As with every other end of the year my social pages were flooded with New Year’s resolutions and tips of how to succeed in 2014.
This morning I sat in front of the kitchen window looking at squirrels and people taking their morning walks while I waited for others to wake up. I realized that I don’t have any “real” resolutions for this year, but I do have so many experiences that enriched my life and changed it, hopefully for the better. It is those that I would like to share with you, as a way of commenting my life here in Sweden.
So let us have a quick look at 8 things related to Sweden and living here that I changed my mind about during 2013. The list covers both trivial matters such as standing in lines and serious questions such as gender equality.
1. Taking your shoes off when visiting others
I am quite sure that I wasn’t the only one considering this request silly. In Sweden it is common to take off your shoes when visiting other people and in case you forget about it, your host will politely remind you of your oversight.
In the beginning I had some issues with this since shoes were a vital part of my overall look. I used to end up in a full formal attire with bright pink socks with hearts on. Today I look at this custom with joy – I get to skip worrying about buying new (probably expansive) shoes that fit perfectly with my clothes knowing that I will only need one pair that matches my jacket and coat. Instead I spend much smaller amount of money choosing right socks. Practical gain is that you skip cleaning behind your guests, which can be extremely tiresome during winters.
2. Parents and grandparents that feel excluded from the family
This was one of the first cultural barriers that I felt in Sweden. On several occasions have I heard and/or witnessed how people born in Sweden treat their parents differently from what we in Serbia consider adequate. I am talking about setting very strict borders on how much say parents have outside their own marriage, how often they see other family members, how often they help between each other and so on. In the beginning I believed that, being cold as they are Swedish people tried to run away from family relations. I also believed it was a certain lack of respect.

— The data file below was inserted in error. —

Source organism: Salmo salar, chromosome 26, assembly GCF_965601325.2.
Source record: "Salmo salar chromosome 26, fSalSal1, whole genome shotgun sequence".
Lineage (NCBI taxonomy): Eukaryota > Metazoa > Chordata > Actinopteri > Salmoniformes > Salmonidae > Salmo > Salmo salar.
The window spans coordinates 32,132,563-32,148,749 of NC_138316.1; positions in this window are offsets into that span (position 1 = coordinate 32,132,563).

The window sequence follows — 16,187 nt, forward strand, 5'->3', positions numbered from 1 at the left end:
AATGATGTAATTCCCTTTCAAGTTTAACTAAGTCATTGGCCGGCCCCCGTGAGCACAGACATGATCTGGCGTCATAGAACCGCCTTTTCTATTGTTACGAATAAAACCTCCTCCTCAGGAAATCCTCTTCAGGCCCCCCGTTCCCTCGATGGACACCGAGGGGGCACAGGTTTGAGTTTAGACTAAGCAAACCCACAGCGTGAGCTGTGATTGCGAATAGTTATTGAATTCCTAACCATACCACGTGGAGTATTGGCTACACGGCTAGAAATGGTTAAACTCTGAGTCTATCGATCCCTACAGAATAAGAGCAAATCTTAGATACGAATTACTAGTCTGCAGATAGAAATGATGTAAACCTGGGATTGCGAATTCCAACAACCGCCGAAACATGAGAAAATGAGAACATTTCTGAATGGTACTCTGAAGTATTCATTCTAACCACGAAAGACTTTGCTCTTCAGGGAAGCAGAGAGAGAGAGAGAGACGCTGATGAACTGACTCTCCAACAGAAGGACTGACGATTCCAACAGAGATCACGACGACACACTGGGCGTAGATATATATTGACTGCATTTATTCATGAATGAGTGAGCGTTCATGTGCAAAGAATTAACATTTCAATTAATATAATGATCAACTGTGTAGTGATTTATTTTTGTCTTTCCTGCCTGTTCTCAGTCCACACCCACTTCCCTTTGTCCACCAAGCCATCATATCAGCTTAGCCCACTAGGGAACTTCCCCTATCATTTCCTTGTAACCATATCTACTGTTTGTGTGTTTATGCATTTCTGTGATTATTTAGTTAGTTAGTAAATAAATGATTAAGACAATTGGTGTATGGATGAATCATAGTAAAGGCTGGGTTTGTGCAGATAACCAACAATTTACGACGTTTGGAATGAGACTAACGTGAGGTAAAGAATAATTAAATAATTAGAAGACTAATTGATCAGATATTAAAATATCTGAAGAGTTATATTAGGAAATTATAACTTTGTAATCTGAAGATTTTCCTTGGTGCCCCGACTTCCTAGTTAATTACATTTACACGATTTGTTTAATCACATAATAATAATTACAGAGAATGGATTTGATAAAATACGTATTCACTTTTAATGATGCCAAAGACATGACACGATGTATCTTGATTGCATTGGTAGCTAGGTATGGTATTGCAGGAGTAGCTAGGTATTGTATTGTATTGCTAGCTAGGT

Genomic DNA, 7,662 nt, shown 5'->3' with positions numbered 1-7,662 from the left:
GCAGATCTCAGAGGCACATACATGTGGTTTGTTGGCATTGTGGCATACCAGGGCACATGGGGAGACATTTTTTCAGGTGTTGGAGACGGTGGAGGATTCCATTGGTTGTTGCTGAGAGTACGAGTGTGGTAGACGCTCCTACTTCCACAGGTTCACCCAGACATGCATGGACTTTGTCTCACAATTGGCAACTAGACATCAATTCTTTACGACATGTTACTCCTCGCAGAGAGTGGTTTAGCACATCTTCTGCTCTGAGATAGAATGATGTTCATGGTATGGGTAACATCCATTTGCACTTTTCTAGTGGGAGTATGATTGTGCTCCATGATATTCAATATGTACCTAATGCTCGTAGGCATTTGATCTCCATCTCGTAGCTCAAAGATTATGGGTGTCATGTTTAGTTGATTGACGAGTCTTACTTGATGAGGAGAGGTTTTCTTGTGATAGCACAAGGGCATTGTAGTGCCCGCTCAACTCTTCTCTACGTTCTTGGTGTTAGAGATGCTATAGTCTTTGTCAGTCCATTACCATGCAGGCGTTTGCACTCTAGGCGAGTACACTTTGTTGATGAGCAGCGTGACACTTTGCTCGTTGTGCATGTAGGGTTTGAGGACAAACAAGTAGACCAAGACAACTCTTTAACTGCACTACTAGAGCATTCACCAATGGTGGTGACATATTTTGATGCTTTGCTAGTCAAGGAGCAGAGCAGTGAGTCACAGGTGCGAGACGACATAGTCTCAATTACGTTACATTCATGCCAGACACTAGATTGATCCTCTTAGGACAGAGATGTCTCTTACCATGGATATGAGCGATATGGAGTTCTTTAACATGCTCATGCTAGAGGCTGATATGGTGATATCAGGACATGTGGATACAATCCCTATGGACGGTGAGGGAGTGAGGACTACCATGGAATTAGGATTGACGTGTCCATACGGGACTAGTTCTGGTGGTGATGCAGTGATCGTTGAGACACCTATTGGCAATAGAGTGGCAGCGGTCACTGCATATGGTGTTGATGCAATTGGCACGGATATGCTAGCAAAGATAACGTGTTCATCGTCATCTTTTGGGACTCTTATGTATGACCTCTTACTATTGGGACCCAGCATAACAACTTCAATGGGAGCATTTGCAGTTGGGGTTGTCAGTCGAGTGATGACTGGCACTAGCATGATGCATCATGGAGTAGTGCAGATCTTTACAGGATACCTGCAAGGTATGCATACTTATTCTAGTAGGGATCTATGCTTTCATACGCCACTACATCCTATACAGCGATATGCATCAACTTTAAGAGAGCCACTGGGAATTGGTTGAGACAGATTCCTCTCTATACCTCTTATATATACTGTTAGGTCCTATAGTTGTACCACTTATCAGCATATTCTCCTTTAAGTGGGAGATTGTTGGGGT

Today, I can see that parent’s life does not end once they get kids and that, as soon as those kids grow up, parents go back to their life. That makes them less centered on what their now grown-up children are doing and more focused on the quality of their own lives.
3. Children being “kicked out” from homes very early
I met so many young Swedes living alone or in different types of communes when I first arrived here. While in Serbia moms still wash their “kids” laundry and make breakfast, lunch and dinner for them, here those same “kids” of around 18 years live alone and do all the chores themselves. Not only do they do chores, they even study full-time and work during summers.
In the beginning I looked at this as a result of the prejudice written under the number 2. Now I think it is because the life standard here is so high that young people here get to choose how to live their own lives instead of being supported by parents till they are 35.
4. “REAL” men